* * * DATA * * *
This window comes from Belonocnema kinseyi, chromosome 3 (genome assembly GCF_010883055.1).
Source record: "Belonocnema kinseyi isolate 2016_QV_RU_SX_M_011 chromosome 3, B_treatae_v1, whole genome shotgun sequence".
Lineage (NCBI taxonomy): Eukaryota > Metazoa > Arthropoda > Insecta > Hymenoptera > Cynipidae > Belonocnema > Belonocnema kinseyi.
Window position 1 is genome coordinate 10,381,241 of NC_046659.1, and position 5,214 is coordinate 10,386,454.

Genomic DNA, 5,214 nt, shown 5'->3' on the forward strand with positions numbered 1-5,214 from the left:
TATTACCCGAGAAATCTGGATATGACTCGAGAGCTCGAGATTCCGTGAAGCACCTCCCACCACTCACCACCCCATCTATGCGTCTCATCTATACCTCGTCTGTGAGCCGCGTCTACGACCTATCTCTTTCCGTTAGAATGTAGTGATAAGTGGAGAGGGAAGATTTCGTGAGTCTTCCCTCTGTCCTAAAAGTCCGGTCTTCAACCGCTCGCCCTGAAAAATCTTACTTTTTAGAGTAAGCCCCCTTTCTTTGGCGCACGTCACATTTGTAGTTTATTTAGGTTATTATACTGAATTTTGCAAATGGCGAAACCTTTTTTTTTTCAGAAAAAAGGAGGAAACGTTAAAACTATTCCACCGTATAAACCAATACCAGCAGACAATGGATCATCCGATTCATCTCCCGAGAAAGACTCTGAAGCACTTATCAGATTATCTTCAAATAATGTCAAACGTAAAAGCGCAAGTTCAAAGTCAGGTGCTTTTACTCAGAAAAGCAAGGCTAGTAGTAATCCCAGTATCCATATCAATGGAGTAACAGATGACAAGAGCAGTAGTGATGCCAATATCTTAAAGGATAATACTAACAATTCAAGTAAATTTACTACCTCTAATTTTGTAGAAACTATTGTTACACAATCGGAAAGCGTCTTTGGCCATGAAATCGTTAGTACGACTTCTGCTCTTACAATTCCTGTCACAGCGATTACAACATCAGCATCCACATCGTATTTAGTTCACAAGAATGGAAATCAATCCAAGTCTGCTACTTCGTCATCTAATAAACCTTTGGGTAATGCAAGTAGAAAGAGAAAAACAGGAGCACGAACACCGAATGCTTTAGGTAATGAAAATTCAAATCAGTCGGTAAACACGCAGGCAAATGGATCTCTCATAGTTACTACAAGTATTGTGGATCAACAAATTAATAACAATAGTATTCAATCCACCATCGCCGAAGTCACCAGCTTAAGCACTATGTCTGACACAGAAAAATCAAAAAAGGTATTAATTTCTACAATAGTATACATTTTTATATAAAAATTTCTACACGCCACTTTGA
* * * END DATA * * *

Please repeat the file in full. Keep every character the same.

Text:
This window comes from Belonocnema kinseyi, chromosome 3 (genome assembly GCF_010883055.1).
Source record: "Belonocnema kinseyi isolate 2016_QV_RU_SX_M_011 chromosome 3, B_treatae_v1, whole genome shotgun sequence".
Lineage (NCBI taxonomy): Eukaryota > Metazoa > Arthropoda > Insecta > Hymenoptera > Cynipidae > Belonocnema > Belonocnema kinseyi.
Window position 1 is genome coordinate 10,381,241 of NC_046659.1, and position 5,214 is coordinate 10,386,454.

Genomic DNA, 5,214 nt, shown 5'->3' on the forward strand with positions numbered 1-5,214 from the left:
TATTACCCGAGAAATCTGGATATGACTCGAGAGCTCGAGATTCCGTGAAGCACCTCCCACCACTCACCACCCCATCTATGCGTCTCATCTATACCTCGTCTGTGAGCCGCGTCTACGACCTATCTCTTTCCGTTAGAATGTAGTGATAAGTGGAGAGGGAAGATTTCGTGAGTCTTCCCTCTGTCCTAAAAGTCCGGTCTTCAACCGCTCGCCCTGAAAAATCTTACTTTTTAGAGTAAGCCCCCTTTCTTTGGCGCACGTCACATTTGTAGTTTATTTAGGTTATTATACTGAATTTTGCAAATGGCGAAACCTTTTTTTTTTCAGAAAAAAGGAGGAAACGTTAAAACTATTCCACCGTATAAACCAATACCAGCAGACAATGGATCATCCGATTCATCTCCCGAGAAAGACTCTGAAGCACTTATCAGATTATCTTCAAATAATGTCAAACGTAAAAGCGCAAGTTCAAAGTCAGGTGCTTTTACTCAGAAAAGCAAGGCTAGTAGTAATCCCAGTATCCATATCAATGGAGTAACAGATGACAAGAGCAGTAGTGATGCCAATATCTTAAAGGATAATACTAACAATTCAAGTAAATTTACTACCTCTAATTTTGTAGAAACTATTGTTACACAATCGGAAAGCGTCTTTGGCCATGAAATCGTTAGTACGACTTCTGCTCTTACAATTCCTGTCACAGCGATTACAACATCAGCATCCACATCGTATTTAGTTCACAAGAATGGAAATCAATCCAAGTCTGCTACTTCGTCATCTAATAAACCTTTGGGTAATGCAAGTAGAAAGAGAAAAACAGGAGCACGAACACCGAATGCTTTAGGTAATGAAAATTCAAATCAGTCGGTAAACACGCAGGCAAATGGATCTCTCATAGTTACTACAAGTATTGTGGATCAACAAATTAATAACAATAGTATTCAATCCACCATCGCCGAAGTCACCAGCTTAAGCACTATGTCTGACACAGAAAAATCAAAAAAGGTATTAATTTCTACAATAGTATACATTTTTATATAAAAATTTCTACACGCCACTTTGA